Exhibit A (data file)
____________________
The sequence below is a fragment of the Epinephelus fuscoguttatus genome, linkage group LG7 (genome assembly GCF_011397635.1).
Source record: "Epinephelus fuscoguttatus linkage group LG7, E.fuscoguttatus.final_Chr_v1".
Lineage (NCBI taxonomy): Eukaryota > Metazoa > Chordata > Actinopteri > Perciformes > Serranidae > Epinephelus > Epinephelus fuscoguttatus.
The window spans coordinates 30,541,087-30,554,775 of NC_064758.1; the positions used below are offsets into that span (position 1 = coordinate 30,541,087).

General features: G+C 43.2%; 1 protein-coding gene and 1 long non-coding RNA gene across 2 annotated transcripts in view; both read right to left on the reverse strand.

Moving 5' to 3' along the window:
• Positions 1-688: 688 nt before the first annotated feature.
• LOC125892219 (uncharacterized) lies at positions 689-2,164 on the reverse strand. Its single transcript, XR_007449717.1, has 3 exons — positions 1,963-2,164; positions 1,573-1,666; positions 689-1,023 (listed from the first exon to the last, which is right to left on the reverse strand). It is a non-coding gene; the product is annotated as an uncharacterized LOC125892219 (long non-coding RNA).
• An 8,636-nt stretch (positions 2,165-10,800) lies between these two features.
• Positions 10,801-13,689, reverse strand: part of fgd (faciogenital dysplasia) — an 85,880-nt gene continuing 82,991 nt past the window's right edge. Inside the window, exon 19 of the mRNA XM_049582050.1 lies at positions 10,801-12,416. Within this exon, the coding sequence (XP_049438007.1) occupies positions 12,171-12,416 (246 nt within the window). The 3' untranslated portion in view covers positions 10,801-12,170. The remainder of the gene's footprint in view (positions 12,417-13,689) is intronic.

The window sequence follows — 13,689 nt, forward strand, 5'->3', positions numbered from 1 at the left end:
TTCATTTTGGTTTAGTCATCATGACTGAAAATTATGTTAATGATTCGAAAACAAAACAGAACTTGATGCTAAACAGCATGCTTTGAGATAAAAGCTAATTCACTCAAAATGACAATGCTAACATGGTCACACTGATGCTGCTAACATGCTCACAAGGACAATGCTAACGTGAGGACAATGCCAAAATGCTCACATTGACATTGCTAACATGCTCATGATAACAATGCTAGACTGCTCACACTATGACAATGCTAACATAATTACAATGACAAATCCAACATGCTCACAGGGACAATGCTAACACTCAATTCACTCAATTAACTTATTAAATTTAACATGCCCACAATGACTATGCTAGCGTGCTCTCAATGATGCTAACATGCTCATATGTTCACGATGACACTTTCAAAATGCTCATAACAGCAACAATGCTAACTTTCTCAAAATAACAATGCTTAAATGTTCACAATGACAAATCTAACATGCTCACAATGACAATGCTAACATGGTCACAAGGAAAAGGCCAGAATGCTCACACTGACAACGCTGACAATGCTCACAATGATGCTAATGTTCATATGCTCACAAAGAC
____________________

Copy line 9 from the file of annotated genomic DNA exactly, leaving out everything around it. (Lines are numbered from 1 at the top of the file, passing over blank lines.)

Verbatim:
• An 8,636-nt stretch (positions 2,165-10,800) lies between these two features.